Measurement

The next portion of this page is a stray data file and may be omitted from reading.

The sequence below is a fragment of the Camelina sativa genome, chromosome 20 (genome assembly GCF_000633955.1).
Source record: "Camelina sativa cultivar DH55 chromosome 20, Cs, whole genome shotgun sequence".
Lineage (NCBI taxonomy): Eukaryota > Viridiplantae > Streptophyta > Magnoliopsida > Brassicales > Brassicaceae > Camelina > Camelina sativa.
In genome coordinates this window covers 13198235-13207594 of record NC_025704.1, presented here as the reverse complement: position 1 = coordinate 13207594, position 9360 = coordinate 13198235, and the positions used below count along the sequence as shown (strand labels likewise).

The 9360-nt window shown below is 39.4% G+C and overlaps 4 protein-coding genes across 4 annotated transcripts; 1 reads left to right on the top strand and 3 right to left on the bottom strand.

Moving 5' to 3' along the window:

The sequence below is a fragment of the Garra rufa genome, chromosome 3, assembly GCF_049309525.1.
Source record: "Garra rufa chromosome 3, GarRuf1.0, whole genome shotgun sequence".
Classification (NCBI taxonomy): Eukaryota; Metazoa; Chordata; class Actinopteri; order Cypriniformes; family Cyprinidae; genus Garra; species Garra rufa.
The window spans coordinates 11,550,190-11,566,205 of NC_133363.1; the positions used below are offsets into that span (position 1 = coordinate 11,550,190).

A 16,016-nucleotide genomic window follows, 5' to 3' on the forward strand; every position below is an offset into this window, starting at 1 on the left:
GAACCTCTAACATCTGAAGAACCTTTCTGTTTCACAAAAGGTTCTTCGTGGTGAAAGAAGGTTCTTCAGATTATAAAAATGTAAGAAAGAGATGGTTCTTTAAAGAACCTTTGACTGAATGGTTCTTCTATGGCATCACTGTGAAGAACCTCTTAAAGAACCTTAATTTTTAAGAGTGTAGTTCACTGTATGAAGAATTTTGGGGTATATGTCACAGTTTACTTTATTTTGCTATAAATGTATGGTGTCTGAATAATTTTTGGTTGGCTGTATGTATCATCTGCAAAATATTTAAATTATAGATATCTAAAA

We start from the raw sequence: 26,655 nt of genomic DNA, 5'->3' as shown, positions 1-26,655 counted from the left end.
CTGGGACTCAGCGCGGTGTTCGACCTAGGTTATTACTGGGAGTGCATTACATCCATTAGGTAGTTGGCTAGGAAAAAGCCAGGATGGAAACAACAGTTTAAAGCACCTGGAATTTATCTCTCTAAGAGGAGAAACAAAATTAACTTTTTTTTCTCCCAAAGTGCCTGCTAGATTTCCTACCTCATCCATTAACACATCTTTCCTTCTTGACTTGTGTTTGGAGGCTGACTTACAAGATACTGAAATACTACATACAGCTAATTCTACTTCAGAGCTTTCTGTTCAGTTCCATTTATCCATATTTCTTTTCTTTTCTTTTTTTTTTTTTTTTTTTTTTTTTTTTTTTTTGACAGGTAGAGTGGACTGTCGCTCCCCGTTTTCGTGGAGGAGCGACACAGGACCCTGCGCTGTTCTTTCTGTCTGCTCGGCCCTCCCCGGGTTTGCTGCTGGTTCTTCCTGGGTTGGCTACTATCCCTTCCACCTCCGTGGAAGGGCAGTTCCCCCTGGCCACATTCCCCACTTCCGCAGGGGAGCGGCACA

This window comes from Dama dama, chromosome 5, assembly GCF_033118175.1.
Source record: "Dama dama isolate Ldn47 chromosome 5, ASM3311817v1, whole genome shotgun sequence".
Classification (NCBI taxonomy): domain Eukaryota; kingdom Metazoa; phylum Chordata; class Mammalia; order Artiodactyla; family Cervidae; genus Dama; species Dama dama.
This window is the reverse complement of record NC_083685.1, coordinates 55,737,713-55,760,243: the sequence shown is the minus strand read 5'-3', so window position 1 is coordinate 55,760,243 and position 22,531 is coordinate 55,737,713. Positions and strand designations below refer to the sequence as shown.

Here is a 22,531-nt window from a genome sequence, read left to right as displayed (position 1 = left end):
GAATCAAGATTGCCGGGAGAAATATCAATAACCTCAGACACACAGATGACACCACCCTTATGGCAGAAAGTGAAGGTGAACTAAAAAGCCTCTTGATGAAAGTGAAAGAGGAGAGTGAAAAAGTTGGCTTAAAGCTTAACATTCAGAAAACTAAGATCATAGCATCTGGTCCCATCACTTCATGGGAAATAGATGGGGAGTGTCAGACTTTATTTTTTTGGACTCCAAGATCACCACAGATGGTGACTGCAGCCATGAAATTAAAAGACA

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Well when we talk about measurements in our curriculum here, the very first class we take that is a basic laboratory experience class, we immediately tell our students that the most important thing that they are going to learn to do is to make measurements Because we’re using the measurements to make reagents So we talk about measurements like volumetric and mass and how important it is to be able to do accurate measurements so that the reagents they make are of the highest quality, they are the best they can do No matter how crazy good your lab skills are, if you start out with a bad reagent, your results will always be bad. So the most important thing is get the reagent right first and then everything else will fall into place Well in the healthcare world, measurements is literally a life and death type of experience and you know everything from, we take care of folks from you know, even before they’re born, the pregnant woman all the way through the end of life care. And all through that, you know measurements are something that all health care professionals are gonna have to be aware of and not just aware of but be very able to do very precise calculations Because it has to do with giving medications, it has to do with giving treatments it has to do with giving oxygen therapy, it has to do with just some basic things like height and weight, blood pressure measurements things that we’re all familiar with if you’ve ever been to a healthcare provider’s office before But the world of measurement is just a universe we live in and breathe in everyday in health technologies. Well it’s important for anyone to learn about measurement, that if you think about just in daily life you go go to the gas station and you’re given a price per gallon, you go to the grocery store and you look at nutritional information and they tell you the number of servings and the for instance, sodium content per serving or the fat per serving and so any of this deals with measurements Now specifically for science students, that science is very quantitative that you’re dealing with numbers throughout the entire duration of whatever you’re doing in science And it’s part of the communication, that if in terms of measurement, not only is the value important, the units important but how you actually got those values, what tools did you use, and so on it makes the communication easier if we have this sort-of universal base language that we can all rely on Well, in our department, the Biotechnology department, our students are trying to train, many of them to get jobs right out of the 2 year program, so a lot of the things they might be expected to do in a laboratory deals with measurements. So knowing how to use the balances, knowing how to measure volume, knowing how to do significant figures and understanding the quality of your measurements all goes in to that. Basically it comes down to not having to repeat experiments often. If you’re in a situation where it’s a medical situation it could also be something where the health of somebody could depend on So it all depends on what kind of work you’re doing I think it’s important to remember when you think about healthcare you think about oxygen therapy. Every time you see something on TV and someone is really sick, how do they mimic it? They mimic it by putting a little nasal canula in their nose and oh my gosh, the patient’s really sick. It’s commonplace now, when you go into the hospital, everyone receives oxygen. But what people don’t remember is that oxygen is a drug and like any other drug it does have side effects And so particularly, you know, not only with adults but with particularly with babies, which is my specialty there can be dramatic sideeffects from too much or too little oxygen, so obviously if there’s too little oxygen, we’ll give them oxygen but we also don’t want to give them too much oxygen. Various types of lung disease, problems all throughout the body can be affected by too much oxygen. We’ve documented this, this is a tried and true thing over time, it’s well documented. Well routinely we will do volumetric measurements. We do mass measurements, ok? We also are doing a lot of things where we’re reading and analyzing using machines. So we’re doing a lot of measurements with very small volumes, working with our DNAs, working with our initial protein concetrations, we’re looking into microliters and micrograms and so we have to learn how to use the metric system way down at some of its lowest values. Well, routinely in the healthcare field, we deal a lot with medications and when you deal with medications you’re usually dealing with some sort of syringe and knowing how to calibrate and draw up accurately medications in a syringe. Um, also there’ll be fluids the different types of fluids we have come in liter bags or this one is a 250 mL or a fourth of a liter bag But there’s also weight and height. Particularly when we’re weighing premature newborns, that’s all done in gram weight. Not in pounds and ounces like when a newborn baby comes into the world and it’s 8 pounds 12 ounces. With our little premature babies, we have to measure them because they’re so small in gram weight. And so, it’s just across the board, it’s every way you can do a measurement on a human system. Or a human chemistry level even. Deciliters, millimeters, those sort of things go into calculations when you’re looking at blood studies and that sort-of thing. So it’s across the board of how we use these kind of conversions Well the big three that most labs will do commonly are temperature measurements, mass, or weight and also volume. Commonly solids are weighed and liquids are dispensed by volume. So those are the three and then there’s a wide range of other measurements that are done depending on the situation, but those three are the big ones. Usually pH, weight and volume, especially small volume. That’s what we basically concentrate on in our labs. Well, universally, of course, universally means globally, that is the system that’s most conmonly used, it’s the one that is most consistent, it’s easiest to use, when you talk about the logic that goes into how units are determined as compared to the English system. We know that in our world we’re going to be dealing with other scientists and they’re gonna be using the same system we are. We convert between the metric system all the time. Good examples are, and these are ones I really work with on students in the basic lab techniques class Converting between milliliter and microliter, when a paper or some protocol tells you that you need to add 0.5 mL, and you’re using a micropippeter, it’s just something that you need to be able to do is to say how many microliters that is. Same with weight, if you’re supposed to add 250 milligrams and your scale is measuring in grams, then you need to be able to convert those numbers back and forth so that you can actually use the equipment. One of the advantages of the metric system is that it’s based on a factor of ten. So the units often have prefixes that are, a power of ten or multiple powers of ten. And it’s very easy to go from say a small unit to a larger unit by multiplying by the right number of factors of ten. But very frequently we need to use a larger number or a smaller number and then we have to do conversions very frequently. They’re important because if you convert in the wrong direction you may be saying or reporting that something is bigger than it really is or smaller than it really is. So being able to do a conversion accurately is an important skill. I was thinking of some of the mistakes that have been dealt, that have happened because of measurement Usually with conversion, it’s not the measurement technique itself but the conversion technique That there’s the famous incident of the probe being sent to Mars Where they had the thrust that was calculated that needed to be figured out was done based upon one system of units and the computer was based a different system of units. There’s another famous incident with a Canadian aircraft, the Gimli Glider, that where they had just officially converted from one system of units to another, they calculated the how fuel they needed based in one system of units and filled up based on that but didn’t have enough jet fuel to make it halfway to their desination. Fortunately no one was hurt, that eventually the pilots were able to put the glider down. It’s part of that common language of just because you see a number, doesn’t automatically immediately mean what you think it means. The proper technique does two things. One, it will make it very clear what units we’ve used But also it makes the measurements that you’re talking about that much more accurate. If you know how to use for instance a Vernier Caliper, then later if you’re talking used a Vernier Caliper and it came out to be 5 mm, well then that right there is indicating you don’t know what you’re talking about, because at least I have never seen one that goes that far, or that large of a measurement. But if you’re using a Vernier Caliper then everyone else, if you’re using it properly then everyone else knows OK, I’ve used it before, I know what he’s done, I know the accuracy of that. And again, it’s part of the communication of the ideas. In Science, especially Physics, which is more my field, that the precision and the accuracy of language is very particular and it is just part of the common language that is basically understood all over the world. The consequences are that it goes back to what we started with and that is that the reagents aren’t going to be any good. You’re not going to be able to meet the needs that you’ve set forth for your experimental system. Uh, yeah, that’s it. Well, I mean, I don’t think I can overstate this enough, it truly can be life or death, it truly can be. I mean, in the way of giving medications Particularly when you talk about the most vulnerables like our children. Children dosage, you know because it’s so much predicated on their weight, you’re going to give X amount of medication based on their weight. If my order is three tenths of a millileter and I don’t see the decimal there and I go give 3 milliliters. Then I, then possibly that could have devastating effects, giving that kind of incorrect dosage, so it is absolutely critical to be precise, to know how to do these accurate conversions because truly it is, it can be life and death.